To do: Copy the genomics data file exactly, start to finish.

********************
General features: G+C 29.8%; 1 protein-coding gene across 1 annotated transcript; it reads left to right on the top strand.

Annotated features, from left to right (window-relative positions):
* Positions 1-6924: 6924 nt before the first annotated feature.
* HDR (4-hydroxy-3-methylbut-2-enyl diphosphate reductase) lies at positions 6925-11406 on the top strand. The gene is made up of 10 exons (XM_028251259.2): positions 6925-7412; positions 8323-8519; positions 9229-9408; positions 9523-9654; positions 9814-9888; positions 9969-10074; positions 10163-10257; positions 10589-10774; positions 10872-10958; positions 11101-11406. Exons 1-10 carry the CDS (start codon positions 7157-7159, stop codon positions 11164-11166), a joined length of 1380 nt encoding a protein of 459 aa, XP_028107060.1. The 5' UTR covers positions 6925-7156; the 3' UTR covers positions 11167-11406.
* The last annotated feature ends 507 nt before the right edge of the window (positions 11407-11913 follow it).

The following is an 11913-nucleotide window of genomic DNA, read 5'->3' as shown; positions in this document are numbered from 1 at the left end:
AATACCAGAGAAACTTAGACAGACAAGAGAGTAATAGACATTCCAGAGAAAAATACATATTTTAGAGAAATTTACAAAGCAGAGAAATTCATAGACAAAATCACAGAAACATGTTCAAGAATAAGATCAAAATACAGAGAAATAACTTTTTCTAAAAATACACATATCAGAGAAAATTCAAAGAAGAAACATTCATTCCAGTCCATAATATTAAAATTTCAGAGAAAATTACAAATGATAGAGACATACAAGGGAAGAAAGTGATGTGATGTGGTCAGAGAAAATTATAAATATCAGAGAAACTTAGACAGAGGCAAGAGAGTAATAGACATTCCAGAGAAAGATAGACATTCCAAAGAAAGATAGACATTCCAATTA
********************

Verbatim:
General features: G+C 29.8%; 1 protein-coding gene across 1 annotated transcript; it reads left to right on the top strand.

Annotated features, from left to right (window-relative positions):
* Positions 1-6924: 6924 nt before the first annotated feature.
* HDR (4-hydroxy-3-methylbut-2-enyl diphosphate reductase) lies at positions 6925-11406 on the top strand. The gene is made up of 10 exons (XM_028251259.2): positions 6925-7412; positions 8323-8519; positions 9229-9408; positions 9523-9654; positions 9814-9888; positions 9969-10074; positions 10163-10257; positions 10589-10774; positions 10872-10958; positions 11101-11406. Exons 1-10 carry the CDS (start codon positions 7157-7159, stop codon positions 11164-11166), a joined length of 1380 nt encoding a protein of 459 aa, XP_028107060.1. The 5' UTR covers positions 6925-7156; the 3' UTR covers positions 11167-11406.
* The last annotated feature ends 507 nt before the right edge of the window (positions 11407-11913 follow it).

The following is an 11913-nucleotide window of genomic DNA, read 5'->3' as shown; positions in this document are numbered from 1 at the left end:
AATACCAGAGAAACTTAGACAGACAAGAGAGTAATAGACATTCCAGAGAAAAATACATATTTTAGAGAAATTTACAAAGCAGAGAAATTCATAGACAAAATCACAGAAACATGTTCAAGAATAAGATCAAAATACAGAGAAATAACTTTTTCTAAAAATACACATATCAGAGAAAATTCAAAGAAGAAACATTCATTCCAGTCCATAATATTAAAATTTCAGAGAAAATTACAAATGATAGAGACATACAAGGGAAGAAAGTGATGTGATGTGGTCAGAGAAAATTATAAATATCAGAGAAACTTAGACAGAGGCAAGAGAGTAATAGACATTCCAGAGAAAGATAGACATTCCAAAGAAAGATAGACATTCCAATTA